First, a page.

Because this teacher was trained with our program, her student can continue her education and be empowered with new skills that will serve her in the future. This student may have dropped out of school and never have completed her education without the intervention of her teacher. This is just one case. Wellspring’s training currently impacts over 1,600 teachers, who in turn impact over 91,000 students.

When you partner with Wellspring, you are not only investing in life change today, but in lasting transformation that will have ripple effects for years to come. Will you join us as we work together to empower the next generation in Rwanda and beyond?

Empower a New Generation

ABCD: School Future in Parents’ Hands

Musave School is located in a rural part of Rwanda’s Gasabo district. The surrounding community is riddled with poverty, yet the parents are working with the little they have to ensure that Musave School can provide the best possible education for their children. This motivation is a direct result of Wellspring’s empowering Asset Based Community Development (ABCD) training. ABCD involves counselling communities to recognize their own assets and skills in problem solving. With this program, communities like the one surrounding Musave School can ensure the sustainability of quality education by using their own strengths to support their school.

Parents have begun a number of initiatives to support Musave School. Part of the school grounds that previously sat empty now houses a banana plantation. The parents take great pride in this project, tending the field and harvesting the fruit themselves. Parents also started a vegetable garden and raised the money for a dairy cow. All of these initiatives are improving the environment of the school by providing ingredients for the school feeding program, ensuring that students have a balanced diet and can focus on their lessons without the distracting presence of hunger pangs.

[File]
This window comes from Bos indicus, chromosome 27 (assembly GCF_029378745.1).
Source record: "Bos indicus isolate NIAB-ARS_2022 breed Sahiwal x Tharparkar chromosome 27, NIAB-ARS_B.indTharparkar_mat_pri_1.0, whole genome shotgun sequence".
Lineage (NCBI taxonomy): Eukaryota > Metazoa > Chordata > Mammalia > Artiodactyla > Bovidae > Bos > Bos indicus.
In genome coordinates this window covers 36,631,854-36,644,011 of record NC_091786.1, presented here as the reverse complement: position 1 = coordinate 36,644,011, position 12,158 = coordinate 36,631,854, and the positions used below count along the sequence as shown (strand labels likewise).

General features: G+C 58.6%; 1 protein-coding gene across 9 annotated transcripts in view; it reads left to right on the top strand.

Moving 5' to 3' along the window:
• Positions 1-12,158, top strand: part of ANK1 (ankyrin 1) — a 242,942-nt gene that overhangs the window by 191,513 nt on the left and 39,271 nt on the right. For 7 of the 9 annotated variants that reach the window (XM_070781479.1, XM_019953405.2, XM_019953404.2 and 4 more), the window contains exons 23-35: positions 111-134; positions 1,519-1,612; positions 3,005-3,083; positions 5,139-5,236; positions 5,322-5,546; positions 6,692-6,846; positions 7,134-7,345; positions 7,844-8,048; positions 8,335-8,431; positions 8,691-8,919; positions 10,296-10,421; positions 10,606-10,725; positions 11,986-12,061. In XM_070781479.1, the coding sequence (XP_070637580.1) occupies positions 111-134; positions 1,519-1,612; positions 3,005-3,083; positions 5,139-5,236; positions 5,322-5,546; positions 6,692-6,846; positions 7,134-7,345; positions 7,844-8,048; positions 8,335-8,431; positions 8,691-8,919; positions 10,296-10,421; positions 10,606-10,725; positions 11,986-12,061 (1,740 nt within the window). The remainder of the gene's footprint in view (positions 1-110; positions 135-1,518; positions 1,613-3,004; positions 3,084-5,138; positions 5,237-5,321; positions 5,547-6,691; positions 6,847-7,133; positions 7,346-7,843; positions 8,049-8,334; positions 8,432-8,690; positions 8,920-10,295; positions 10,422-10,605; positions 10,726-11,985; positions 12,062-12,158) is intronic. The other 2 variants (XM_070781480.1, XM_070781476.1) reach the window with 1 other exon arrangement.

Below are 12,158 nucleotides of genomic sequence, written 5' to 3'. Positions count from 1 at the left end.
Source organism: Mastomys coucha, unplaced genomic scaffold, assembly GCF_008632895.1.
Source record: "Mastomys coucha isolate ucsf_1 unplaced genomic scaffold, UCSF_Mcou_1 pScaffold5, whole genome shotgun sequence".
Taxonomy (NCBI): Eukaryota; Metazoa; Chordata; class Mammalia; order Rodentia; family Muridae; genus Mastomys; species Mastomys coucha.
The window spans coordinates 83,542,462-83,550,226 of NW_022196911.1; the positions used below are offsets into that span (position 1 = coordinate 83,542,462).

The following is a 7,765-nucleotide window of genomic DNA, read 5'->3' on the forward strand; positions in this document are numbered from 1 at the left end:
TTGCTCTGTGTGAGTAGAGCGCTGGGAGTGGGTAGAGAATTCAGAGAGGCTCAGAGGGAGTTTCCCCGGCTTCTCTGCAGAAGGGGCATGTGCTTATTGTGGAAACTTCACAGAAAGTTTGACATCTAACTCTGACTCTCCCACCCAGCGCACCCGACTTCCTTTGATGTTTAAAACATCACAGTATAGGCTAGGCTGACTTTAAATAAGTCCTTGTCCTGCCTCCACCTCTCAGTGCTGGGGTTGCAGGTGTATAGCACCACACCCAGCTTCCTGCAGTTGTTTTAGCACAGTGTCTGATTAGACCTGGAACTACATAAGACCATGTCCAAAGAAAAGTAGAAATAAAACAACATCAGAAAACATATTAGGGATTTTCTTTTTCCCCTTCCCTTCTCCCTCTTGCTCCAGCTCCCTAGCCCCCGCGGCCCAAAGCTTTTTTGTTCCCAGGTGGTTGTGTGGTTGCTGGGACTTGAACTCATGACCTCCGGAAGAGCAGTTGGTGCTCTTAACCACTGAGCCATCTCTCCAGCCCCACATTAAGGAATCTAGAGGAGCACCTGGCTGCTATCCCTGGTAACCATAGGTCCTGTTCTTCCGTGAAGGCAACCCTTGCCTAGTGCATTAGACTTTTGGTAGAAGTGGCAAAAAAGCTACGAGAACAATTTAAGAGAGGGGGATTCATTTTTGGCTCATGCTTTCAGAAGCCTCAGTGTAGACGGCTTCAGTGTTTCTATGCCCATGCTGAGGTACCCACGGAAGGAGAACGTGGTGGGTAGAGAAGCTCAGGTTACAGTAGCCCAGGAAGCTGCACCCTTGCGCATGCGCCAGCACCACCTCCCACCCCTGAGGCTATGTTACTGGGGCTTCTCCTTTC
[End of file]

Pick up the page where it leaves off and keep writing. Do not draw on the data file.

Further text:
Because of our ABCD training, parents also realize the positive impact of their own involvement in their child’s education. They visit the school to meet with teachers, and parents now provide time and help at home for their children to complete school work. When this approach is combined with our teacher training, students are supported from all sides, which guides them towards success. In the most recent school year, 100% of students at Musave School passed their exams. Many of the students received the highest possible level of merit and gained admission to some of the best secondary schools in the district.

But the parents have a dream of seeing this positive transformation spread beyond the school boundaries. They have a vision to bring this lasting change to their entire community. They’re beginning on this journey with a new initiative. Parents contributed the money to buy a pig for the school, who has recently given birth to piglets. The leader of the Parent Committee shared with us his vision for the school piggery:

“Our hope is to give a pig to each of the poorest families in the community. We want to help develop the community by providing assets for those who are poor. Wellspring’s training empowered us to take the future of our community into our own hands.